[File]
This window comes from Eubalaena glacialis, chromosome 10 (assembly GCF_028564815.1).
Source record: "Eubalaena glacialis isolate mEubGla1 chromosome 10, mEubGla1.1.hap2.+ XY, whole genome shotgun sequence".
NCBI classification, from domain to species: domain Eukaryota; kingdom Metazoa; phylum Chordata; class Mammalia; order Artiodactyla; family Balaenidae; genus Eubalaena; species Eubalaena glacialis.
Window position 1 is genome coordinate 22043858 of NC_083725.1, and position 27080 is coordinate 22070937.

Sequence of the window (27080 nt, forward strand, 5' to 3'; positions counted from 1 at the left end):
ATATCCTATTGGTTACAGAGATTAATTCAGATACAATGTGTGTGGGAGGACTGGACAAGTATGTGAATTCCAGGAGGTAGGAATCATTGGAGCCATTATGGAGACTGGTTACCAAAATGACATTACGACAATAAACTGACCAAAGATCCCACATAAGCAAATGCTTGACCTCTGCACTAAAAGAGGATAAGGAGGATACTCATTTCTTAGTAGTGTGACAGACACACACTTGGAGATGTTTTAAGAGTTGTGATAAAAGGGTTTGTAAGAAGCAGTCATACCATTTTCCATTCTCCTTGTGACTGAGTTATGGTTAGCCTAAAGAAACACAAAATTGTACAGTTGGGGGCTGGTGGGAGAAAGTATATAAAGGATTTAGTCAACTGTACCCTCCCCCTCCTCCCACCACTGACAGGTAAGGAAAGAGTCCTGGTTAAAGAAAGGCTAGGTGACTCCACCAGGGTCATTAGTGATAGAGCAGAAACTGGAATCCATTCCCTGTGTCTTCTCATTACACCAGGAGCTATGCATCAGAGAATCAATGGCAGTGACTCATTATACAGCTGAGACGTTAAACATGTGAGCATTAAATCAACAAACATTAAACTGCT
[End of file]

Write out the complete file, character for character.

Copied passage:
This window comes from Eubalaena glacialis, chromosome 10 (assembly GCF_028564815.1).
Source record: "Eubalaena glacialis isolate mEubGla1 chromosome 10, mEubGla1.1.hap2.+ XY, whole genome shotgun sequence".
NCBI classification, from domain to species: domain Eukaryota; kingdom Metazoa; phylum Chordata; class Mammalia; order Artiodactyla; family Balaenidae; genus Eubalaena; species Eubalaena glacialis.
Window position 1 is genome coordinate 22043858 of NC_083725.1, and position 27080 is coordinate 22070937.

Sequence of the window (27080 nt, forward strand, 5' to 3'; positions counted from 1 at the left end):
ATATCCTATTGGTTACAGAGATTAATTCAGATACAATGTGTGTGGGAGGACTGGACAAGTATGTGAATTCCAGGAGGTAGGAATCATTGGAGCCATTATGGAGACTGGTTACCAAAATGACATTACGACAATAAACTGACCAAAGATCCCACATAAGCAAATGCTTGACCTCTGCACTAAAAGAGGATAAGGAGGATACTCATTTCTTAGTAGTGTGACAGACACACACTTGGAGATGTTTTAAGAGTTGTGATAAAAGGGTTTGTAAGAAGCAGTCATACCATTTTCCATTCTCCTTGTGACTGAGTTATGGTTAGCCTAAAGAAACACAAAATTGTACAGTTGGGGGCTGGTGGGAGAAAGTATATAAAGGATTTAGTCAACTGTACCCTCCCCCTCCTCCCACCACTGACAGGTAAGGAAAGAGTCCTGGTTAAAGAAAGGCTAGGTGACTCCACCAGGGTCATTAGTGATAGAGCAGAAACTGGAATCCATTCCCTGTGTCTTCTCATTACACCAGGAGCTATGCATCAGAGAATCAATGGCAGTGACTCATTATACAGCTGAGACGTTAAACATGTGAGCATTAAATCAACAAACATTAAACTGCT